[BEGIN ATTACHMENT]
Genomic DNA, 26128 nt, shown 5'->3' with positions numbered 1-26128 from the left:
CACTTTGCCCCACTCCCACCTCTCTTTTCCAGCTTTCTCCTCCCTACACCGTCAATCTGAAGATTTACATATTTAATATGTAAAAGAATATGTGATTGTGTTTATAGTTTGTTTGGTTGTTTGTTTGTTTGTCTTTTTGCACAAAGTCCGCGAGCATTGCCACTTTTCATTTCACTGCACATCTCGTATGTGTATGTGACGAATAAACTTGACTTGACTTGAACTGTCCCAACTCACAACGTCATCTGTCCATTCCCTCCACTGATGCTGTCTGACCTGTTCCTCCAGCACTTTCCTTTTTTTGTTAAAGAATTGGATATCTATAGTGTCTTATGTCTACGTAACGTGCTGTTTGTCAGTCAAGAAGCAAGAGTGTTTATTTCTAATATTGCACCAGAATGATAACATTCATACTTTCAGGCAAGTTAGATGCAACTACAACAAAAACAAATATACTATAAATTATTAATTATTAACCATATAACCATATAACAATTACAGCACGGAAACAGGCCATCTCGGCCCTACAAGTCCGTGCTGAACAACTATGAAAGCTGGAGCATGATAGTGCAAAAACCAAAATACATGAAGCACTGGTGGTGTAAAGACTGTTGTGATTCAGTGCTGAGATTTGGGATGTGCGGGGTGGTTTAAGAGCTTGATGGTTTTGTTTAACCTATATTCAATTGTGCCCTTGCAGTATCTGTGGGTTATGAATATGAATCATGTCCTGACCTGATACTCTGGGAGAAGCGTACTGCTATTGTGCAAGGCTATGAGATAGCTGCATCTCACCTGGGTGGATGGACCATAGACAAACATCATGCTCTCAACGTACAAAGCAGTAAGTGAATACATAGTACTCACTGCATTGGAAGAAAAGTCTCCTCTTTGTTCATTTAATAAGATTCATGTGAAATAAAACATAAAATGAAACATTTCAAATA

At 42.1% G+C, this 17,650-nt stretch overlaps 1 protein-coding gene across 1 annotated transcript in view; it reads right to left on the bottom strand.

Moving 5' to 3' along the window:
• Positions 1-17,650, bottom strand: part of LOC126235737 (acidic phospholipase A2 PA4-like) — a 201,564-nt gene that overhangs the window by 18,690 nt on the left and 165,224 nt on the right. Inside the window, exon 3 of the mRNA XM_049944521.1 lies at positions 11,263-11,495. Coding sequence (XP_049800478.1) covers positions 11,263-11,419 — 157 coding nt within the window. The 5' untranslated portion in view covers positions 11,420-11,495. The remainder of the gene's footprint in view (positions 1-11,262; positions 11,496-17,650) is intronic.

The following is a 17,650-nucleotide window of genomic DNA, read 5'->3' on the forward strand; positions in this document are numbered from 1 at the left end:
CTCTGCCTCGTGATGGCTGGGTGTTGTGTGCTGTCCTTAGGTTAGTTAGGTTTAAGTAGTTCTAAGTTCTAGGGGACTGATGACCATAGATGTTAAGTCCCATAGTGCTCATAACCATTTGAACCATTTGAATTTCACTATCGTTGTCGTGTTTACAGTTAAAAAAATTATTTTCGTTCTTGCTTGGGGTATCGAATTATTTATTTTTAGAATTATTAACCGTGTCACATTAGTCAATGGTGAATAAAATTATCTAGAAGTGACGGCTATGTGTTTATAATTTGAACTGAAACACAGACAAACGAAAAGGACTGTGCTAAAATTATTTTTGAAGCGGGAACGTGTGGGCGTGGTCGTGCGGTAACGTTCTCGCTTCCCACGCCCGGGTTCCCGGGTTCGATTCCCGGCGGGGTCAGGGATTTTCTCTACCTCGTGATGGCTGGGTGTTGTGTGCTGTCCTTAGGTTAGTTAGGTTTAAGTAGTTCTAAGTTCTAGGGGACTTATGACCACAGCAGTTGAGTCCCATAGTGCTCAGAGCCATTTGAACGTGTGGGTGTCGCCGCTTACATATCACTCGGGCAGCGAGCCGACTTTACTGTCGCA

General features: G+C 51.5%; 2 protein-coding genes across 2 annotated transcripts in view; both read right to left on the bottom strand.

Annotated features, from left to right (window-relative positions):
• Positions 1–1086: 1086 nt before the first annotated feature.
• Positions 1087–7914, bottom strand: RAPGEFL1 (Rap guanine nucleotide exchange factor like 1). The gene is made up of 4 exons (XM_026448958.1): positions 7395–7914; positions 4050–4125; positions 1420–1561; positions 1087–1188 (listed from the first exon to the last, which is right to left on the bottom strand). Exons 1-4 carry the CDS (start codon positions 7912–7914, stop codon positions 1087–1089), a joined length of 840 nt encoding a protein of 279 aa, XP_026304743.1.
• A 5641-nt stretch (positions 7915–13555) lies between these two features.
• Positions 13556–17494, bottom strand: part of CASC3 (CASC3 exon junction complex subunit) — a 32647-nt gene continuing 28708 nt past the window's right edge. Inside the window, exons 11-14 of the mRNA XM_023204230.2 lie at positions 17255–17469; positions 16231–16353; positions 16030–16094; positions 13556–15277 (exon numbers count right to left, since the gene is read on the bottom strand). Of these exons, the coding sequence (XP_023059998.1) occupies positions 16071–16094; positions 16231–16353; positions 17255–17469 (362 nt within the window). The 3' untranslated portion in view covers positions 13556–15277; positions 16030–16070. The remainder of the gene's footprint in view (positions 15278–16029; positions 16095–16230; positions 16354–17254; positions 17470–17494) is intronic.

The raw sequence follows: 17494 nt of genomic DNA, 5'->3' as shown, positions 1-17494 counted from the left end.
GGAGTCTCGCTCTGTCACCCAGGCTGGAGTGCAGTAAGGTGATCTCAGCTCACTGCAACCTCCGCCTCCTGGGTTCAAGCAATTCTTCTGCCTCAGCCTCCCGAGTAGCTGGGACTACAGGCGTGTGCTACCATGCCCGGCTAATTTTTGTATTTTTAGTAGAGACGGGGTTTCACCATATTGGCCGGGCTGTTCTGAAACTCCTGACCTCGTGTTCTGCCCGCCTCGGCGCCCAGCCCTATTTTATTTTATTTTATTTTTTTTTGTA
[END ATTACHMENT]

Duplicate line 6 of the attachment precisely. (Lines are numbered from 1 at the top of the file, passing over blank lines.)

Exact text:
The following is a 17,650-nucleotide window of genomic DNA, read 5'->3' on the forward strand; positions in this document are numbered from 1 at the left end: